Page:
According to ESRB, this game contains: Blood and Gore, Intense Violence
Starring a salon-beautiful cyber-ninja named Jake, the game limply gurgles a weak tale about technologically advanced "nanites" taking over an island and turning everyone on it into mechanical monstrosities. Our hero is sent in kill everything that moves while assisting a female technician in shutting down the island's central computer.
According to ESRB, this game contains: Fantasy Violence, Mild Language, Suggestive Themes, Use of Alcohol
For many, Ark of Napishtim will be their first experience with a Ys game. However, the series has been around for ages (it's always just been overshadowed by the Zeldas of the gaming universe). Recurring character Adol Christin could have easily been as big an icon as Link, but the poor guy's just never been given the chance.
After reading Matt's analysis of Neo Contra, I think he nailed it when he said that it lacks the staying power of its predecessors. It's clearly a good game at its core, and technically, things are smooth and feel good in my hands. In fact, I'm always glad to see this kind of fast-action shooter come down the pike, especially with the name Contra attached to it.
According to ESRB, this game contains: Mild Language, Suggestive Themes, Use of Alcohol, Violence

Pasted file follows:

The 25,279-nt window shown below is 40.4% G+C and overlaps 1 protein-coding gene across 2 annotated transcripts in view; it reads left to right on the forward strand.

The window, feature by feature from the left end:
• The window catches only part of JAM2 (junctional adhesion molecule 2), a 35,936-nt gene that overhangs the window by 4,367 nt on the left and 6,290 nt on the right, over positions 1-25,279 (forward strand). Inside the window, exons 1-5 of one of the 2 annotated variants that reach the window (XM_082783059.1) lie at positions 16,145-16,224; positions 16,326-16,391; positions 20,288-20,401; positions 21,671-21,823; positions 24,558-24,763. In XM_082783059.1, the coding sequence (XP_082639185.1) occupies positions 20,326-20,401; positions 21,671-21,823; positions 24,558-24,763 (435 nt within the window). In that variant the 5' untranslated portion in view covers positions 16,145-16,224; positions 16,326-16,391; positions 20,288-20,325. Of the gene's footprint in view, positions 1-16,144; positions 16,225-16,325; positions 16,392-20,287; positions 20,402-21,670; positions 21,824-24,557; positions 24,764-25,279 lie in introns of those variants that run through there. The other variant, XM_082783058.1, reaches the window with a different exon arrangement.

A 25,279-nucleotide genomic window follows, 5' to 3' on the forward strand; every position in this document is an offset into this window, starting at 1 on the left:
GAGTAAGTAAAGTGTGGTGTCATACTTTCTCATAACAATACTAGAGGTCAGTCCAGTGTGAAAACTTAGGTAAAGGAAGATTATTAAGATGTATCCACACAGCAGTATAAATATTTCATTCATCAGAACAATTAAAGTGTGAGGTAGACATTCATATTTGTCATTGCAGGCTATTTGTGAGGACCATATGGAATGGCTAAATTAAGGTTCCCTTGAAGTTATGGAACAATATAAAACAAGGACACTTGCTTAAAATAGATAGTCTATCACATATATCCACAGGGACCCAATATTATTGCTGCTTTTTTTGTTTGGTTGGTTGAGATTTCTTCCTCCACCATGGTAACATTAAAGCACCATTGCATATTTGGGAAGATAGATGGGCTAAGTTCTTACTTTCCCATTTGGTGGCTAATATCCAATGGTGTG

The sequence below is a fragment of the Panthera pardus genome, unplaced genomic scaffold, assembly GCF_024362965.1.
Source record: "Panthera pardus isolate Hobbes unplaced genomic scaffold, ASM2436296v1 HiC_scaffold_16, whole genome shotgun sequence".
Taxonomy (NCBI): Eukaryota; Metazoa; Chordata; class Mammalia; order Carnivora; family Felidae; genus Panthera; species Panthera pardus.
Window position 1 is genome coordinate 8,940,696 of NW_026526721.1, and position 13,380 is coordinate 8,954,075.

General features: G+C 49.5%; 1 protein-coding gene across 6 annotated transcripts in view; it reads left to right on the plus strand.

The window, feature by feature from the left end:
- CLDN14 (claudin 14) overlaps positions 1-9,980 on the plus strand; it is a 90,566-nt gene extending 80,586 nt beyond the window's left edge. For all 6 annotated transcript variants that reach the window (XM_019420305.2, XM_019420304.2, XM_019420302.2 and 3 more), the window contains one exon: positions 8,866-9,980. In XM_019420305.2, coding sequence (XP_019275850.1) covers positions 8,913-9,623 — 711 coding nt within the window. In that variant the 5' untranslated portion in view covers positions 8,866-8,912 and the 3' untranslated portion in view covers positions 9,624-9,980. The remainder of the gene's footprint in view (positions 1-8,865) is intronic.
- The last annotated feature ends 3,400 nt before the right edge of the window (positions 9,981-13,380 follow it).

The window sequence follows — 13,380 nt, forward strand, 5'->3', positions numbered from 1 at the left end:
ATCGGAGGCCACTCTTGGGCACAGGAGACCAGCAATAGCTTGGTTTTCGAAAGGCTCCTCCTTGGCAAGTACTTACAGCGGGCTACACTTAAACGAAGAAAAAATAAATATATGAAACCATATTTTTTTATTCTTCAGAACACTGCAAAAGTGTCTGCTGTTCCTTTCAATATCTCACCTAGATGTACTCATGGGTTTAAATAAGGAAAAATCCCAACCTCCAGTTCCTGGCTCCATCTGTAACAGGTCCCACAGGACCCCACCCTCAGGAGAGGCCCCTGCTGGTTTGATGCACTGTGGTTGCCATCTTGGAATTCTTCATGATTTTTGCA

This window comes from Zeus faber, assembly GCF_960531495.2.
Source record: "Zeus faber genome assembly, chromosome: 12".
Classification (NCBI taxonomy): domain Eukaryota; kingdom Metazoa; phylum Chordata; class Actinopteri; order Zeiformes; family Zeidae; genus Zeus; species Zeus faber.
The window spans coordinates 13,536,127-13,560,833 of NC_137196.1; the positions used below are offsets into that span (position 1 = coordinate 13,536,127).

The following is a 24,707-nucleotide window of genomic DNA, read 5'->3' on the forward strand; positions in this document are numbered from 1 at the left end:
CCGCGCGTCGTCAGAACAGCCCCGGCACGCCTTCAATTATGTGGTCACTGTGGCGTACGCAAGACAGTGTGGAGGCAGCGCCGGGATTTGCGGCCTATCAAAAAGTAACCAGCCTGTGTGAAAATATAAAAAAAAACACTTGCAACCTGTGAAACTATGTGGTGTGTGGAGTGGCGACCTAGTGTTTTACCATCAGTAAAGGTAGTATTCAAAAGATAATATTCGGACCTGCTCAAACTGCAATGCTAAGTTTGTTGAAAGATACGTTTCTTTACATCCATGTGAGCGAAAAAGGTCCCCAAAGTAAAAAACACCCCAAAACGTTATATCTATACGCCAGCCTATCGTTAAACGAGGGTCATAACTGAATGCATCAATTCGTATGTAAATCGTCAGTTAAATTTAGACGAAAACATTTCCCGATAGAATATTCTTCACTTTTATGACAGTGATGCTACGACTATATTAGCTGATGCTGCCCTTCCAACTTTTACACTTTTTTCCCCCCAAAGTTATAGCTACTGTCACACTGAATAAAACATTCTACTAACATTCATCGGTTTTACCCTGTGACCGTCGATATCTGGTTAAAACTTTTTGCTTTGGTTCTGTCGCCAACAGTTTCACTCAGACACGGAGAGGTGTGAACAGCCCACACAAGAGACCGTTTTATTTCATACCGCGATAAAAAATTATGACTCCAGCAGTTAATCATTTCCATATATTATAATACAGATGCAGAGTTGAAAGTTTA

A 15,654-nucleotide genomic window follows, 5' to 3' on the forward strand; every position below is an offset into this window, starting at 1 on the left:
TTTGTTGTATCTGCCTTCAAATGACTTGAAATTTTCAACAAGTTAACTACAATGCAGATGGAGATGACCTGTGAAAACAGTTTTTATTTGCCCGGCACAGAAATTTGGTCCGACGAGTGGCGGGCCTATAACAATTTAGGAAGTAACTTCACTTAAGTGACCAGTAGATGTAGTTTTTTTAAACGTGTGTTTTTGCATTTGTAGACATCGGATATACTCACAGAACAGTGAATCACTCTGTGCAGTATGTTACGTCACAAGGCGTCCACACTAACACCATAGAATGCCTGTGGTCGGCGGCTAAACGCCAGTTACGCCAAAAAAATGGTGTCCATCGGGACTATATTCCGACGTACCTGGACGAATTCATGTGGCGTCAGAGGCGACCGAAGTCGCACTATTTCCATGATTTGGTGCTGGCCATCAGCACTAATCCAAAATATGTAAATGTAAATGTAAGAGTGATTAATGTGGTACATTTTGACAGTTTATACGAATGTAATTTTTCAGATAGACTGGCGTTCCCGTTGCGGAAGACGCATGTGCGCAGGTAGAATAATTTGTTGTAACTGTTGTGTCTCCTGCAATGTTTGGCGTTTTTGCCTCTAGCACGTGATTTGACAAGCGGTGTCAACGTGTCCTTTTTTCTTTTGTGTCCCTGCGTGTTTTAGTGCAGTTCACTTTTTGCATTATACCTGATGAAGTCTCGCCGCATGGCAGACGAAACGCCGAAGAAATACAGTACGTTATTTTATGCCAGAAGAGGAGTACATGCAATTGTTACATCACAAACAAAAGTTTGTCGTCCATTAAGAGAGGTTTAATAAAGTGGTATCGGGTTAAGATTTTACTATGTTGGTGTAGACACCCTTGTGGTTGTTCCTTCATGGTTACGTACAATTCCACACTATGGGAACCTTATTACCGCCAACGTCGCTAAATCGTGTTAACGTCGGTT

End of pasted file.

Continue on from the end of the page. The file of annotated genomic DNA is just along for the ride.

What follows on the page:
In the main review, Matt makes the statement that Hideo Kojima is one of the best game designers working today. Without question, I agree completely. In my mind, Kojima is a visionary; possibly even a genius when it comes to making games.
The game's most obvious failing is in its very design. While previous Suikoden games have been relatively short by RPG standards, they've always managed to tell epic tales. In a lot of ways, this was a plus—the older games always told grand stories without the narrative fat that's become so common in the genre. Suikoden IV attempts to continue this tradition; it doesn't have any narrative fat, but that's generally because it doesn't have much of a narrative at all. Earlier titles in the series gradually ramped up in terms of action, but Suikoden IV is content to spend the entirety of the game languishing in second gear. It presents moments where it seems like things are going to rev up and finally go somewhere, but they never do. Because of this, the game never really achieves a sense of urgency.
According to ESRB, this game contains: Mild Fantasy, Violence
It doesn't seem possible, but it's been 20 years since Gradius first showed up on the arcade scene, becoming an instant classic and one of the defining shoot-em-ups (aka, shmups) of all time. Over the years, the Vic Viper has turned up in a plethora of ports, sequels, and side stories, and while some of them have been better than others (Gradius IV has always seemed like the series lowpoint for me, personally), Gradius V may well be the best of them all.